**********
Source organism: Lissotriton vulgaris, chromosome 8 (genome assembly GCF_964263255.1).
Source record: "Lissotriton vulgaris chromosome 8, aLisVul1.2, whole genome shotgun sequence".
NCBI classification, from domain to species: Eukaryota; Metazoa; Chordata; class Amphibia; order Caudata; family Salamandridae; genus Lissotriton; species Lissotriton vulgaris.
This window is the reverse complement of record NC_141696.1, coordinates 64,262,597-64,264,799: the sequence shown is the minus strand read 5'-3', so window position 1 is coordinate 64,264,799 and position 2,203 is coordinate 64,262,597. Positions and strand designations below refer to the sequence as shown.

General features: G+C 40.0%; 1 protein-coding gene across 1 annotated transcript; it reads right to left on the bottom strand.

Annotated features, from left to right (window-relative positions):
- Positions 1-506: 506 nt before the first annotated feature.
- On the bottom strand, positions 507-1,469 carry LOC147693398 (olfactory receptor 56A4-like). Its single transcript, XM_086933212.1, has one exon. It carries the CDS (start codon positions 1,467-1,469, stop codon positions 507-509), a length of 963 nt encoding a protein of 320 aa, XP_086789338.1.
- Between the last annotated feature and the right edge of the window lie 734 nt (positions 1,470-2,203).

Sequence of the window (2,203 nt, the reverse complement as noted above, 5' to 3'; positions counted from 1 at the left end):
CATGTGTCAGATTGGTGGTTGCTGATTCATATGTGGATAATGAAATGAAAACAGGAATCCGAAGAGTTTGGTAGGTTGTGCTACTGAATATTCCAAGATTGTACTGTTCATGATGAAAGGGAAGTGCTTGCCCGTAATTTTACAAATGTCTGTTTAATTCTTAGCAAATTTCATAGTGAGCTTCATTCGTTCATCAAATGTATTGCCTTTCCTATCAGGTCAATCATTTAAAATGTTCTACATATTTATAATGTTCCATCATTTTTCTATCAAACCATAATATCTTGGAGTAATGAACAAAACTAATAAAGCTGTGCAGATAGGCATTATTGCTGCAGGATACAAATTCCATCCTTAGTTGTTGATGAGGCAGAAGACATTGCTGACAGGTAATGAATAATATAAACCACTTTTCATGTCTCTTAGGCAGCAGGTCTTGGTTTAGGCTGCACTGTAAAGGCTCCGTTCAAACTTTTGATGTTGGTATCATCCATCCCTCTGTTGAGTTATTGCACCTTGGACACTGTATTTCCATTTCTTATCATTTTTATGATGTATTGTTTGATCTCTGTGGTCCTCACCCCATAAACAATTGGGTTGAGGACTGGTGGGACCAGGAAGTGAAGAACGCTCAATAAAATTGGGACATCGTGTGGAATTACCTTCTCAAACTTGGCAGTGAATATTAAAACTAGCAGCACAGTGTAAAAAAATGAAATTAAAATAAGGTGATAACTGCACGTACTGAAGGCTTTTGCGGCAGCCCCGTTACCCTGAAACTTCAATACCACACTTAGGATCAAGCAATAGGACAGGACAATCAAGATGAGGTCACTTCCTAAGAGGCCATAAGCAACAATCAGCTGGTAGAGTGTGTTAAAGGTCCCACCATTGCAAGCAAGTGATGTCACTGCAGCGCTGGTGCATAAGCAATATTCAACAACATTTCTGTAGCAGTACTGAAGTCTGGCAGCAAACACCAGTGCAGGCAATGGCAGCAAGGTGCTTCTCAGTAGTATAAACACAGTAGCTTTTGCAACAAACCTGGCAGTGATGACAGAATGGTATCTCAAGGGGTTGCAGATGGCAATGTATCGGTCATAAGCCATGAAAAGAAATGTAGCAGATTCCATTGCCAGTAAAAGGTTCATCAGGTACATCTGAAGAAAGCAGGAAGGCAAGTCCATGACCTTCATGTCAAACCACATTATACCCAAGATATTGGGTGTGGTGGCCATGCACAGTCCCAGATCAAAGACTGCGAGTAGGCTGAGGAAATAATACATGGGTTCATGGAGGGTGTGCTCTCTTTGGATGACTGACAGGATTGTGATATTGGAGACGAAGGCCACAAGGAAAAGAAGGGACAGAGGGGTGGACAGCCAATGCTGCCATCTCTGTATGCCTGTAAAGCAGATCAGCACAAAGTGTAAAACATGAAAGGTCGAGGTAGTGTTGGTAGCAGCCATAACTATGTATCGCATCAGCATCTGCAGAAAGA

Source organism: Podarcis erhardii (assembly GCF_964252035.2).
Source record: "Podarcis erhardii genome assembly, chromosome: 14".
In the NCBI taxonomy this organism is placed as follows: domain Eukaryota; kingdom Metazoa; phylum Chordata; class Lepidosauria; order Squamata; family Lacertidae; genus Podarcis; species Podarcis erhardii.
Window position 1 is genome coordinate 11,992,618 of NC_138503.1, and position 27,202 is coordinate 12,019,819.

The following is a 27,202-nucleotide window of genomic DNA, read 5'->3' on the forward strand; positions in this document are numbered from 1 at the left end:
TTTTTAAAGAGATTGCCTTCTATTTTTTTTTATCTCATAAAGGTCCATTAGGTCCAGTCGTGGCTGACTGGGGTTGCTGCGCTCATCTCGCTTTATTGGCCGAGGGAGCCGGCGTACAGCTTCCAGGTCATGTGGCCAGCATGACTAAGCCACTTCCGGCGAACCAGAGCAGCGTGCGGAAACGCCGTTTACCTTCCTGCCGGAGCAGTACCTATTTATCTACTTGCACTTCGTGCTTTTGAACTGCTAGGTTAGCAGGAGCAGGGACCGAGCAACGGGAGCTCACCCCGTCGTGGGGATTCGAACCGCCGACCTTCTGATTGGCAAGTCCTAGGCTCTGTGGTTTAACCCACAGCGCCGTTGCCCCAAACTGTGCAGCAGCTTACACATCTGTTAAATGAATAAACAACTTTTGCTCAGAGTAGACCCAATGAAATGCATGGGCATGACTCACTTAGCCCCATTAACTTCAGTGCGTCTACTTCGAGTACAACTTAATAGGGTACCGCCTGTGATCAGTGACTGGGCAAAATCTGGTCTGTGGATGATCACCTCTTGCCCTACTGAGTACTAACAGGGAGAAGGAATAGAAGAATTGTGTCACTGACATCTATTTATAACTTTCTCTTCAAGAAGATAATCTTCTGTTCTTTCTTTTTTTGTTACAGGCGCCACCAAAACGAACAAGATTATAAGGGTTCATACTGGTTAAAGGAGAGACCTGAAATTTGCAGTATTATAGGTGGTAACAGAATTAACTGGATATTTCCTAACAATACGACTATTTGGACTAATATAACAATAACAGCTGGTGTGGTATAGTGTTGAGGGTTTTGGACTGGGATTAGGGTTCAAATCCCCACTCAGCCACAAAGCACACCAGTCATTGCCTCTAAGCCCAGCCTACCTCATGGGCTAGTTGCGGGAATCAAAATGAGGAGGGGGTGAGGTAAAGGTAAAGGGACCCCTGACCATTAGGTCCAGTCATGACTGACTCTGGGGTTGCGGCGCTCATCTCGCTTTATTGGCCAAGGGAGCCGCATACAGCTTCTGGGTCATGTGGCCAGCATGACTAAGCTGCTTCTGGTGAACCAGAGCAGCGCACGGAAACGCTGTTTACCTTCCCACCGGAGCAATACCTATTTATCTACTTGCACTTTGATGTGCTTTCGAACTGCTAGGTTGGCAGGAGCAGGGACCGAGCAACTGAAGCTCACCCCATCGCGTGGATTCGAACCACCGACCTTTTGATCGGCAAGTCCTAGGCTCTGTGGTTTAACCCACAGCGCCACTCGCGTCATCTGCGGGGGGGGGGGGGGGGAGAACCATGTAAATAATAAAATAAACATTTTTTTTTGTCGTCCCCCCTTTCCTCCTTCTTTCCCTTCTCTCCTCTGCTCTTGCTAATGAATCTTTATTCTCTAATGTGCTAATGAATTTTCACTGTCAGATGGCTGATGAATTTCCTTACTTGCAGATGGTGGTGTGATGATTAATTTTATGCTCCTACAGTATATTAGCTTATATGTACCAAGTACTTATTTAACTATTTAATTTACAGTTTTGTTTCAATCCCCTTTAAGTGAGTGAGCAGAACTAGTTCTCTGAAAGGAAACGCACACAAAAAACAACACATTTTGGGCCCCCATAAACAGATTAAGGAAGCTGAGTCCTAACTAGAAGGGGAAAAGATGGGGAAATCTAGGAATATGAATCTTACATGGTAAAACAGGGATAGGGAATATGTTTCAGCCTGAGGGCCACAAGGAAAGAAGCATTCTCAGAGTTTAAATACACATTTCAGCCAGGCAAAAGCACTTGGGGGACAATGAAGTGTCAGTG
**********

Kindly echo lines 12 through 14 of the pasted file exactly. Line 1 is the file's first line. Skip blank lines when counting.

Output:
Source organism: Podarcis erhardii (assembly GCF_964252035.2).
Source record: "Podarcis erhardii genome assembly, chromosome: 14".
In the NCBI taxonomy this organism is placed as follows: domain Eukaryota; kingdom Metazoa; phylum Chordata; class Lepidosauria; order Squamata; family Lacertidae; genus Podarcis; species Podarcis erhardii.